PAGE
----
Volunteers play an important role in the day-to-day operations of the Shelter, and all those volunteers interested in volunteer opportunities at the Shelter are encouraged to contact firstname.lastname@example.org to learn more. Donations will continue to be accepted. If you are interested in donating unopened food or toys for the animals, please contact email@example.com
Jackson County owns the shelter building and the City of Independence owns the land on which the building is situated, so those entities will determine what happens to the facility. Great Plains SPCA has no ability to direct what happens to the facility.
We are hopeful that the new shelter operator will have the same dedication and commitment to animals in the community as Great Plains SPCA. We have heard from the community that a No-Kill shelter is now their expectation.
Our board, staff and volunteers are committed to providing as much assistance, education and support to the new shelter operator as possible. While we don’t know what that will look like yet, we want to make sure that we share our best practices and lessons learned, such as how we do enrichment for the animals, how we rotate them for play and exercise and how we work with volunteers and the community.
Yes, this program for Merriam is not going away. While we remain in Independence, we will continue to support the program there.
The staff will be kept on at the Independence location while Great Plains SPCA is operating the shelter. Any open roles GPSPCA has at the Merriam shelter will be available for current staff to apply. We will recommend that the new operating entity for the Independence location utilize the seasoned and dedicated employees, as well as the excellent volunteer force.
Our 2017 990 is published on our website: www.greatplainsspca.org/about/#form-990s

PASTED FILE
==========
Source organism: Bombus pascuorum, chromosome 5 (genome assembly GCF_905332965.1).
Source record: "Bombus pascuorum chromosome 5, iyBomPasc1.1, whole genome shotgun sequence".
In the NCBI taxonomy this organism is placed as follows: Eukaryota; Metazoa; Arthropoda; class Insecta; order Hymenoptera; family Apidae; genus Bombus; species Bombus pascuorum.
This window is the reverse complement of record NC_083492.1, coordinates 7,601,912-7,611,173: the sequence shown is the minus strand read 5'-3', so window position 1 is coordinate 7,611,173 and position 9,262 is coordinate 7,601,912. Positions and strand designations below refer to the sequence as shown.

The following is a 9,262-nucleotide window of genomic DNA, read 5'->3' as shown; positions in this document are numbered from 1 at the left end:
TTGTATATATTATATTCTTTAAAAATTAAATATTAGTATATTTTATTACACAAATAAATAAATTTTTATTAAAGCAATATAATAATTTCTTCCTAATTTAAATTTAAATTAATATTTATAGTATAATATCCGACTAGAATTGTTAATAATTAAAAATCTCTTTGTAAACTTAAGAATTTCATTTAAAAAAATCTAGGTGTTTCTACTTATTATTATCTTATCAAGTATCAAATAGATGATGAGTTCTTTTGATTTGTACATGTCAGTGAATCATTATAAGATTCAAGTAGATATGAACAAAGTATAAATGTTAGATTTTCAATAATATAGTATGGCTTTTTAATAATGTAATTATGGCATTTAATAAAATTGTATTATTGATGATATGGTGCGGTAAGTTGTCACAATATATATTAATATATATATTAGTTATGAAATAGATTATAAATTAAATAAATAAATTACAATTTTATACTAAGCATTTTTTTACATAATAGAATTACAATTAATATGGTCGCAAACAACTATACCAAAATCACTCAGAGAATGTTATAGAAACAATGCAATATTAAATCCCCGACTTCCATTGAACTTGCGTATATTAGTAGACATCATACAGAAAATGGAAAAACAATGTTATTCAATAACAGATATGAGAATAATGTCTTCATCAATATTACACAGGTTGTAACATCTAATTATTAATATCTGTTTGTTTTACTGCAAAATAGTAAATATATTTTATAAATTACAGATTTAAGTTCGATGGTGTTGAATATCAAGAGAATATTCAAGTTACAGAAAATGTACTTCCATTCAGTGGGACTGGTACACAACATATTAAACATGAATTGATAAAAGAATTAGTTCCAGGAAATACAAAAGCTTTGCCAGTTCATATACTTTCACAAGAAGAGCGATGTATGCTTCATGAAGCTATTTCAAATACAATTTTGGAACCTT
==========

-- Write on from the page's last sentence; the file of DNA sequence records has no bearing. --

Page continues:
The Board of Directors sets the compensation for the executive leadership team of GPSPCA utilizing informational resources such as GuideStar’s Nonprofit Compensation Report, SAWA’s Compensation & Benefits Survey, and local compensation survey data.
Streamlining our operations will allow us to continue our lifesaving work in our Merriam location which serves more than 6,000 animals annually.
We have experienced ongoing issues with insufficient and inconsistent funding which has greatly challenged the financial health of our organization. This was the largest challenge in maintaining operation of the Jackson County Regional Animal Shelter.
We have dogs, puppies, cats and kittens of all shapes, sizes, colors, ages that are all looking for a forever home. Sometimes we do have birds, guinea pigs, and other smaller animals available for adoption.
All adopted pets receive spay/neuter surgery, vaccinations, a care bag and more.
See our How to Adopt page for more details.
Our adoption fees vary by pet type, age, and situation. Visit the Adopt page to see all of our pets. You can click on the pet to see their bio and adoption fee. Periodically we have adoption specials to help encourage adoption when our shelter is full.
First, visit the Adopt page to see all of our pets that are currently available for adoption. If you would still like more information, call our Adoptions Team at (913) 742-7355, or better yet, come visit the pet and see if it’s a match.